Alexander Betts
Postdoctoral Researcher in Mathematics

Contact details

Postal address:
Department of Mathematics
Harvard University
1 Oxford Street
Cambridge, MA 02138

Email: abetts[at]math[dot]harvard[dot]edu

Slides for my talk at Mordell can be found here.
I am delighted to announce that I will be joining the faculty of Cornell University as an assistant professor, beginning January 2025.

About me

Research interests

I am interested in the study of Diophantine equations, i.e. the problem of determining integer or rational solutions to polynomial equations. The solutions to these equations turn out to be connected in profound and subtle ways to the shape of the space cut out by the equations, giving a very surprising connection between the worlds of the continuous (topology) and the discrete (integer solutions). My research is primarily concerned with better understanding this connection between topology and arithmetic, and using it to improve our tools for solving Diophantine equations in practice.

Research keywords: Chabauty–Kim method, Section Conjecture, fundamental groups in arithmetic topology

Recent research highlights

  • With Martin Lüdtke and Theresa Kumpitsch, we showed that the Chabauty–Kim method can be used to prove instances of the "locally geometric" part of Grothendieck's Section Conjecture. We carried this out for Z[1/2]-points on the thrice-punctured line, in the process proving infinitely many examples of Kim's Conjecture. The preprint is here.

  • With Jakob Stix, we proved a partial finiteness theorem for Grothendieck's section set. What is particularly exciting about this result is that it says something about the section set for every curve of genus at least 2, whereas the section set was previously only understood for certain very special curves. The preprint is here.

  • I developed an "effective" version of the Chabauty–Kim method, using fundamental groups to give explicit upper bounds on the numbers of rational points on curves. This extends previous work of Coleman and Balakrishnan–Dogra, who had done this for abelian and quadratic Chabauty. The paper is here, and some follow-on work on making these bounds explicit under standard conjectures can be found here.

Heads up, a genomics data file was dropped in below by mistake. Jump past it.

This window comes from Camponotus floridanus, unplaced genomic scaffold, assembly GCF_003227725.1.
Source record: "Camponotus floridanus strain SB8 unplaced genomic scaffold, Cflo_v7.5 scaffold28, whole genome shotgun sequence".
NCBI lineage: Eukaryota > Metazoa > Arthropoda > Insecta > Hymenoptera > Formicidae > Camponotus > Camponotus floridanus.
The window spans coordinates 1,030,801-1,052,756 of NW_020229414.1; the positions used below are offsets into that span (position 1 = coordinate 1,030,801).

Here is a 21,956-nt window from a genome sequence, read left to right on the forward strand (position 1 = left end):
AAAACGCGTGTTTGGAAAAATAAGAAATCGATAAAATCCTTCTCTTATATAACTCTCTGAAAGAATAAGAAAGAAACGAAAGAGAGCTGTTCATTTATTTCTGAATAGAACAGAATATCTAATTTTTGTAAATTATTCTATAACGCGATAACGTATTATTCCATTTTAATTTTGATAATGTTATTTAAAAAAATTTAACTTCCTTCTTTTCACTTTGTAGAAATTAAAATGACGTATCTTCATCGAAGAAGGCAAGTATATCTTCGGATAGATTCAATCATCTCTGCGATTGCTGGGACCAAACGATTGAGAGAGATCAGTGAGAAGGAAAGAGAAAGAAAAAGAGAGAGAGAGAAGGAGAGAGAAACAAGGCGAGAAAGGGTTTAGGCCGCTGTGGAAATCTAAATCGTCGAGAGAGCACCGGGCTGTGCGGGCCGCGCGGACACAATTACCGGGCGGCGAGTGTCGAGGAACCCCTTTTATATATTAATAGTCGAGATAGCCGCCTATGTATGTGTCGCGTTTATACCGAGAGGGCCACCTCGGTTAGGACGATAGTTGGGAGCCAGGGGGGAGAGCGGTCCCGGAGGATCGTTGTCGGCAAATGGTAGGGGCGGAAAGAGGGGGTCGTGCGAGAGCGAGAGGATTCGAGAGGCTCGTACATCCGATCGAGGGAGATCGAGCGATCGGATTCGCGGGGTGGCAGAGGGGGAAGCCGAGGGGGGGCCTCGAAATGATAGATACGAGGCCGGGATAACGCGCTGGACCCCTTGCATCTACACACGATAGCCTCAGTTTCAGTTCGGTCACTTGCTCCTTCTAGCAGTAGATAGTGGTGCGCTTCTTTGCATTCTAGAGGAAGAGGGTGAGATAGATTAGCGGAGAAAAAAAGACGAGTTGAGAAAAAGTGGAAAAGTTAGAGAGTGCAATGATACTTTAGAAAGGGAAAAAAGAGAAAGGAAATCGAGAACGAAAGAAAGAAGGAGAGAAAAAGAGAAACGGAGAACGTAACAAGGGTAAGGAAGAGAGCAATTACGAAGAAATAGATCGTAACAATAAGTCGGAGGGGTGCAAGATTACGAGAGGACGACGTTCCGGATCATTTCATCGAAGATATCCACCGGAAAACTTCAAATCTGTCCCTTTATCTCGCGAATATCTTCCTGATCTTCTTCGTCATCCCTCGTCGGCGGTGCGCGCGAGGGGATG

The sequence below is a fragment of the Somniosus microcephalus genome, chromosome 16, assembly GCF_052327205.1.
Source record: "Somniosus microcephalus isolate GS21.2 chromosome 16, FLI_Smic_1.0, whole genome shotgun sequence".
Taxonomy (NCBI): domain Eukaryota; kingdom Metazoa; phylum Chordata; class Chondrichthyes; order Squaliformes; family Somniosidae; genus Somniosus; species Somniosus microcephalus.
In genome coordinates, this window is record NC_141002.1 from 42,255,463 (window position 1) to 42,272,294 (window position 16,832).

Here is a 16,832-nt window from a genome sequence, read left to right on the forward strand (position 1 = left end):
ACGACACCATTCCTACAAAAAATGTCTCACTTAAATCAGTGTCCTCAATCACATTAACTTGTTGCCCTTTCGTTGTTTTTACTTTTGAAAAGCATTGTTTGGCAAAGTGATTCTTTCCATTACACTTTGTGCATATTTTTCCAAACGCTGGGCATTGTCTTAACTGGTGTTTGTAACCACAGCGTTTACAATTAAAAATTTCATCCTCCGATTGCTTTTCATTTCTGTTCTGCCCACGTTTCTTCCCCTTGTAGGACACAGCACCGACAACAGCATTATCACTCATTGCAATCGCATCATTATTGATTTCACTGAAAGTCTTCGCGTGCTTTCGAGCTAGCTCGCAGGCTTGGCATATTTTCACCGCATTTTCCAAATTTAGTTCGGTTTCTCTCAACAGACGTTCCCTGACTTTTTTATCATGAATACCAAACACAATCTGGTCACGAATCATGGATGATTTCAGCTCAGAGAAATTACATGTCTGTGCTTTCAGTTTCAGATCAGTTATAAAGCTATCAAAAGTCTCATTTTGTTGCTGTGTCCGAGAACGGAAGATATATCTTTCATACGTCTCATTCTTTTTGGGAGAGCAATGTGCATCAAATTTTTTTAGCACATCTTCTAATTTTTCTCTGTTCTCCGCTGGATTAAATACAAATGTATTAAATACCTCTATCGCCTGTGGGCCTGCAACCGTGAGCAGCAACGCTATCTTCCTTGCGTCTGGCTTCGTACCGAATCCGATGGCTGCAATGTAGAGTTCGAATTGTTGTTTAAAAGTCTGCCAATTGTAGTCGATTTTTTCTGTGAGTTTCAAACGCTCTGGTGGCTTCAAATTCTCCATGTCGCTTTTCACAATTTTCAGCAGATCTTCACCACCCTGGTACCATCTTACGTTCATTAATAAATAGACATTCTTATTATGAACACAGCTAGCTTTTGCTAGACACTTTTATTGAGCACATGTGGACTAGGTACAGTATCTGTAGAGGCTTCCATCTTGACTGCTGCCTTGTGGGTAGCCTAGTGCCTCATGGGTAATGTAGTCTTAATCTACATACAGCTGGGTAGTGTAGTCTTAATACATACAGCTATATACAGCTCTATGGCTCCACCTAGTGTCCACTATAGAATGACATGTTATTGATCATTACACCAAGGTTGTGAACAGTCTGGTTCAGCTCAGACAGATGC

• With the project group I led at the 2020 Arizona Winter School, we carried out the first explicit calculations using the refined Chabauty–Kim method I developed with Netan Dogra. Specifically, we computed solutions to the S-unit equation for S a set of two prime numbers. Previously, the only cases where this had been accessible to Chabauty–Kim techniques were when S consisted of a single prime. The preprint is here.

What I'm thinking about now

  • The Chabauty–Kim loci for a curve over the rational numbers always contain the rational points by construction, but in some cases they can also contain unexpected points defined over number fields. In a project with Jen Balakrishnan, I am currently trying to find good explanations for when these points appear by giving purely "algebraic" interpretations of certain Chabauty–Kim loci.

  • The Ceresa cycle is an algebraic cycle on the Jacobian of a curve, whose associated cohomology classes control the extension structure in the depth 2 unipotent fundamental group. For a curve over Qp, the l-adic cohomology class always vanishes for weight reasons when l is different from p, but for l = p the story is expected to be quite different. With Wanlin Li, we are working on a project to prove ``generic'' non-triviality of these p-adic classes.

  • In my thesis project, I gave an interpretation of local components of Néron–Tate heights on abelian varieties in terms of various kinds of fundamental groups. With Ishai Dan-Cohen I am currently working on making a "global" version of this theory, giving an interpretation of global heights in terms of motivic rational homotopy types. An eventual application should be a Manin–Dem'janenko-type theorem for motivic rational homotopy types of curves.

Outreach with UKMT

When I was in the UK, I also did a lot of volunteering for the United Kingdom Mathematics Trust, a charitable organisation providing mathematics enrichment for bright under-18s. As well as helping set and mark the British Mathematical Olympiads, I regularly taught at various summer schools and sometimes took teams of students abroad to international competitions.

You can find out more about the UKMT on their website, or the Olympiad subtrust website.